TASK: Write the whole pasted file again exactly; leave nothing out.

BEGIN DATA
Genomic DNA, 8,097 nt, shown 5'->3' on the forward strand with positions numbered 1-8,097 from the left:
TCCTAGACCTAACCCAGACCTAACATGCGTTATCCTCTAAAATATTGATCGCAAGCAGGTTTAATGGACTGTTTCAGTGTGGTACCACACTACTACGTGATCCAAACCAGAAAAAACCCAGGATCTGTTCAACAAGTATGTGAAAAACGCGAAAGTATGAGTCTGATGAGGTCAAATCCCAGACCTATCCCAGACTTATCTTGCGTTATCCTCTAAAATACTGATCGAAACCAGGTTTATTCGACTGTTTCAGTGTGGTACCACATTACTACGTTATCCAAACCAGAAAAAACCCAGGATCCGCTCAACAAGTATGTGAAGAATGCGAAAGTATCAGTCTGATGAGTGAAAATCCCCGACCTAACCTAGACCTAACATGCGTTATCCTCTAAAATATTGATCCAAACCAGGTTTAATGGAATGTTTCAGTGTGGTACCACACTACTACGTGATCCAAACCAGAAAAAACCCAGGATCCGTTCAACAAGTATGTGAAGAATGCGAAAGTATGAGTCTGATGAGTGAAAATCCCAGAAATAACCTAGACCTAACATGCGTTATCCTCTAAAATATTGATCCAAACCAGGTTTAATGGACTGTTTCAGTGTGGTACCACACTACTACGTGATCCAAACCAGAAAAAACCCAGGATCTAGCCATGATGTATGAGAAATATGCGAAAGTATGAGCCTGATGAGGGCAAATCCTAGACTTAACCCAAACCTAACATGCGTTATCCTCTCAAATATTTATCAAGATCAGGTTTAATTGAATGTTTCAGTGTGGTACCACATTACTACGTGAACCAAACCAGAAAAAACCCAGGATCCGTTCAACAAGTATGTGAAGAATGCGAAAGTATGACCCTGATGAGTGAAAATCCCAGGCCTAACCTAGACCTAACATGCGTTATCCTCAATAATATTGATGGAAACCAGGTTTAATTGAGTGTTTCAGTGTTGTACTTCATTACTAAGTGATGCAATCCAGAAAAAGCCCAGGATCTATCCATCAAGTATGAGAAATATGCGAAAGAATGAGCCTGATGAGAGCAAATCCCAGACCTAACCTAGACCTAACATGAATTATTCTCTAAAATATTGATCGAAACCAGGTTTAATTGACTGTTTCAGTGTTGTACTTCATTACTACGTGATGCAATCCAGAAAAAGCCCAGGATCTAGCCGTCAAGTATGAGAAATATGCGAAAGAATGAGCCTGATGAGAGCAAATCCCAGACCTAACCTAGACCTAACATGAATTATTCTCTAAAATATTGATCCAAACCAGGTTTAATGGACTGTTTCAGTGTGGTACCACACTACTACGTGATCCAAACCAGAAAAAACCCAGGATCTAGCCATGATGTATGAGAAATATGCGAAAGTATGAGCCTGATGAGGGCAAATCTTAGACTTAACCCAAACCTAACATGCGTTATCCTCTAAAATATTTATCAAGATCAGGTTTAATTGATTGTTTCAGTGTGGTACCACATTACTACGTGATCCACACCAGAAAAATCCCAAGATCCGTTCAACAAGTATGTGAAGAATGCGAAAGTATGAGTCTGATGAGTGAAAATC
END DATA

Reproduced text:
Genomic DNA, 8,097 nt, shown 5'->3' on the forward strand with positions numbered 1-8,097 from the left:
TCCTAGACCTAACCCAGACCTAACATGCGTTATCCTCTAAAATATTGATCGCAAGCAGGTTTAATGGACTGTTTCAGTGTGGTACCACACTACTACGTGATCCAAACCAGAAAAAACCCAGGATCTGTTCAACAAGTATGTGAAAAACGCGAAAGTATGAGTCTGATGAGGTCAAATCCCAGACCTATCCCAGACTTATCTTGCGTTATCCTCTAAAATACTGATCGAAACCAGGTTTATTCGACTGTTTCAGTGTGGTACCACATTACTACGTTATCCAAACCAGAAAAAACCCAGGATCCGCTCAACAAGTATGTGAAGAATGCGAAAGTATCAGTCTGATGAGTGAAAATCCCCGACCTAACCTAGACCTAACATGCGTTATCCTCTAAAATATTGATCCAAACCAGGTTTAATGGAATGTTTCAGTGTGGTACCACACTACTACGTGATCCAAACCAGAAAAAACCCAGGATCCGTTCAACAAGTATGTGAAGAATGCGAAAGTATGAGTCTGATGAGTGAAAATCCCAGAAATAACCTAGACCTAACATGCGTTATCCTCTAAAATATTGATCCAAACCAGGTTTAATGGACTGTTTCAGTGTGGTACCACACTACTACGTGATCCAAACCAGAAAAAACCCAGGATCTAGCCATGATGTATGAGAAATATGCGAAAGTATGAGCCTGATGAGGGCAAATCCTAGACTTAACCCAAACCTAACATGCGTTATCCTCTCAAATATTTATCAAGATCAGGTTTAATTGAATGTTTCAGTGTGGTACCACATTACTACGTGAACCAAACCAGAAAAAACCCAGGATCCGTTCAACAAGTATGTGAAGAATGCGAAAGTATGACCCTGATGAGTGAAAATCCCAGGCCTAACCTAGACCTAACATGCGTTATCCTCAATAATATTGATGGAAACCAGGTTTAATTGAGTGTTTCAGTGTTGTACTTCATTACTAAGTGATGCAATCCAGAAAAAGCCCAGGATCTATCCATCAAGTATGAGAAATATGCGAAAGAATGAGCCTGATGAGAGCAAATCCCAGACCTAACCTAGACCTAACATGAATTATTCTCTAAAATATTGATCGAAACCAGGTTTAATTGACTGTTTCAGTGTTGTACTTCATTACTACGTGATGCAATCCAGAAAAAGCCCAGGATCTAGCCGTCAAGTATGAGAAATATGCGAAAGAATGAGCCTGATGAGAGCAAATCCCAGACCTAACCTAGACCTAACATGAATTATTCTCTAAAATATTGATCCAAACCAGGTTTAATGGACTGTTTCAGTGTGGTACCACACTACTACGTGATCCAAACCAGAAAAAACCCAGGATCTAGCCATGATGTATGAGAAATATGCGAAAGTATGAGCCTGATGAGGGCAAATCTTAGACTTAACCCAAACCTAACATGCGTTATCCTCTAAAATATTTATCAAGATCAGGTTTAATTGATTGTTTCAGTGTGGTACCACATTACTACGTGATCCACACCAGAAAAATCCCAAGATCCGTTCAACAAGTATGTGAAGAATGCGAAAGTATGAGTCTGATGAGTGAAAATC